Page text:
actual presentation. It was at this point, that Carter said Oakes could save time and not change the proposal. She said the city was expanding the airport, planning to open up a new entrance and planning to construct a new terminal building.
“In light of all of that, we feel like it’s in the best interest, and we were going to notify you, and I will ask for a vote for this tonight, for early termination of the contract,” she said. “That’s where we’re headed. I don’t know how these folks are going to vote, but I will entertain some discussion.”
When Oakes asked if early termination was on the agenda, the mayor responded it was under the FBO proposal item, but if that wasn’t clear enough, an agenda item would be added.
“I’m glad we’re here, I didn’t know this was going to come up,” Oakes said as he went to take his seat.
During the actual council meeting, Oakes said he felt ambushed and said it was the first he had heard of early termination. When the added item came up at the end of the meeting, City and Airport Manager Steve Horton jumped in.
“I guess I’m the middle of the road kind of here … We haven’t heard everything Bob and Craig have to say. My curiosity always gets the best of me. I’d like to hear what Bob has to say. He may have something not in that letter (proposal) that you need to know about,” Horton said.
The FBO’s operational proposal contained nine bullet points. Many of the points dealt with revised fuel prices and operation. However, one key point asked the city to drop its ability to terminate the contract early.
“The city would abandon any efforts to buy-out the existing FBO by removing the provision for early termination buyout and allow Dixie Jet to keep its existing equity position in its existing hangar and office building. This would encourage Dixie Jet and its shareholder(s) to further invest in the airport facilities at Covington Municipal Airport,” the proposal said.
The proposal also asked for a 30-year lease, which it said would help mitigate the devastating loss of $1.5 million in revenue during the past nine months due to closure and anticipated closure of the airport. It said that despite the loss in revenue, Dixie Jet continued to pay rent.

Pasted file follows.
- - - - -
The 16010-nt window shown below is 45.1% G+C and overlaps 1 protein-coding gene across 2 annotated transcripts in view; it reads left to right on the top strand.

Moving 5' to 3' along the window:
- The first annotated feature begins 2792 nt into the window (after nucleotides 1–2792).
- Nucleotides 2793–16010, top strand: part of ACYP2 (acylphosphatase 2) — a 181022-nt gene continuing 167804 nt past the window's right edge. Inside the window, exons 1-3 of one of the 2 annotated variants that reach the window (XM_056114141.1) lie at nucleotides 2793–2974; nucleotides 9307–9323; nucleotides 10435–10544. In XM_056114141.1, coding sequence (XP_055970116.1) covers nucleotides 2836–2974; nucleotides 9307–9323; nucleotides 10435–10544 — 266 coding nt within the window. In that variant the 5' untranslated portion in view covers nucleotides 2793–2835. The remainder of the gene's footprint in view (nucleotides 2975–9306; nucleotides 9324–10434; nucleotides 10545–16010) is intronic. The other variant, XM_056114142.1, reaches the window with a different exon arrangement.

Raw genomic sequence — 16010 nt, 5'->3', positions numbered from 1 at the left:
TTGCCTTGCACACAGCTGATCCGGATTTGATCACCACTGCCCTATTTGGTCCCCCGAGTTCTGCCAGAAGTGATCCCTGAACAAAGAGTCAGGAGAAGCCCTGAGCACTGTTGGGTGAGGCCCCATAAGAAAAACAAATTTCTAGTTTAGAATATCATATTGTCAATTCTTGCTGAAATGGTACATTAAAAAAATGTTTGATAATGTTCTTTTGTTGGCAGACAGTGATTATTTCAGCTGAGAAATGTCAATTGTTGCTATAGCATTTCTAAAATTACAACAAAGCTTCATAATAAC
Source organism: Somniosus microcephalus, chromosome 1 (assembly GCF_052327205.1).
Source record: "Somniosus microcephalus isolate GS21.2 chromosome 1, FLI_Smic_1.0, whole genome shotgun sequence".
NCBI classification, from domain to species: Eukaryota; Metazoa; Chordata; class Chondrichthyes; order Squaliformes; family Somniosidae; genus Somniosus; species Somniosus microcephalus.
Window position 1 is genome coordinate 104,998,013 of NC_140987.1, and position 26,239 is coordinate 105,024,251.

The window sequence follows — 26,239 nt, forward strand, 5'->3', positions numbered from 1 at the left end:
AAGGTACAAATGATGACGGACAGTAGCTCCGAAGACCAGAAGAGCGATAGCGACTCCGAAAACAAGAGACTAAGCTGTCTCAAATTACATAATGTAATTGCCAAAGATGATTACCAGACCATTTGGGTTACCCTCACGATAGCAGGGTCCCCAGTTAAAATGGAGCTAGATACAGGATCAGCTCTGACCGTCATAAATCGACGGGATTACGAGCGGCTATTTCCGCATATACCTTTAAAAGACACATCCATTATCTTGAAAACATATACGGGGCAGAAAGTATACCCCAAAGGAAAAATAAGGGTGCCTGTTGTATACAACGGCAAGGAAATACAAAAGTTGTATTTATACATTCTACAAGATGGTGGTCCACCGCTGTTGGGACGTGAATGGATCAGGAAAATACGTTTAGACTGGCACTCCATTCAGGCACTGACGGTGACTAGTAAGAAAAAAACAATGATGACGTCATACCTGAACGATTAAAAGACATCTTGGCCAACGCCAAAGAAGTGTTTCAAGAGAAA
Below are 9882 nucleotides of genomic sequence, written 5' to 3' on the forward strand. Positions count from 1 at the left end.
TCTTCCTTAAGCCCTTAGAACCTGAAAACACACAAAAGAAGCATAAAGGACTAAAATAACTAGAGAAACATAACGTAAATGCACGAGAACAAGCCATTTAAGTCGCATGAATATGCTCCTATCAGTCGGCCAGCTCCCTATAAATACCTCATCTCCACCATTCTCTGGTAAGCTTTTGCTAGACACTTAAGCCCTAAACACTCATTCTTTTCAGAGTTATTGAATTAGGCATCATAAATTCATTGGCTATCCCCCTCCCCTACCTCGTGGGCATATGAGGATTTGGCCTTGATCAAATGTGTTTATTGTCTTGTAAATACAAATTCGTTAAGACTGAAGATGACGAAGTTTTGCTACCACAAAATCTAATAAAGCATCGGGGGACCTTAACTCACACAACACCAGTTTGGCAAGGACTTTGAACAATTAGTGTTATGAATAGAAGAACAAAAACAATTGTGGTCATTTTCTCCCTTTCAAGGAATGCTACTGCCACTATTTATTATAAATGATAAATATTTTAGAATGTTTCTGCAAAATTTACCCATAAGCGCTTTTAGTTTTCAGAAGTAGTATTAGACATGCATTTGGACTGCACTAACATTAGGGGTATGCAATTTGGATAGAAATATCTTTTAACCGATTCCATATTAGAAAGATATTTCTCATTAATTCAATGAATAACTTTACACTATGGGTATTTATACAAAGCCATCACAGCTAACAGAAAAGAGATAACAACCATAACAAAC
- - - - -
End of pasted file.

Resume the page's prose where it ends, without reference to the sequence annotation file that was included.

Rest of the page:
Carter said she would be OK with tabling the matter and allowing Oakes, Riddell, Horton and City Attorney Ed Crudup to meet to discuss the proposal and additional information. However, she said early termination has been discussed for the past two years and it would continue to be discussed.
“The spending actions we’ve taken so far are to move the FBO operations to another location and change the management thereof,” she said.
Oakes asked why there couldn’t be two airport managers, but Carter said she wasn’t going to debate those issues at the council meeting.
In an e-mail on Tuesday, Carter said the decision to pursue early termination is strategic. She said the city feels the current operating agreement with Dixie Jet would not be the best way to maximize customers and increase the tax base.
“Beyond the strategic aspects, we have had many complaints about the day-to-day operations at the airport. Provided the council agrees, the city will take over the operations and will use Mr. Horton's facility maintenance staff to run the airport. We feel we will have a greater financial capacity to keep an abundant fuel supply and other necessary navigational aids,” she said.
If early termination is approved, there would be a 90-day notice period.
“If we had given notice today, the termination would have been July 5 and the buyout would have been $353,109.77. There also would be a 10 percent early termination fee. This fee is 10 percent of the payoff amount or $35,310.98. Each month that passes makes the buyout amount increase,” she said.
The operation of the airport has been a contentious issue over the past couple of years between Riddell and the council and Carter. Riddell and Dixie Jet Manager Rusty Anglin are upset that construction has been delayed so long, while city officials have complained about late rent and stormwater payments, and insurance coverage that lapsed.
Lighting at the airport finally was fixed late last week, and the airport is now open for night landing and taking off as of Friday.
The fuel farm should be up and running in about two weeks. A couple of inspections still need to be completed, but the state fire marshal said it was fit to use. Anglin emphasized that Dixie Jet does have fuel in its fuel trucks in the interim, but the fuel farm will allow it to store much larger supplies.
Finally, Dixie Jet’s stormwater payment is still outstanding, but Anglin said his company had planned to pay it as part of the proposal, but the early termination talk has delayed that payment until the lawyers and officials can meet.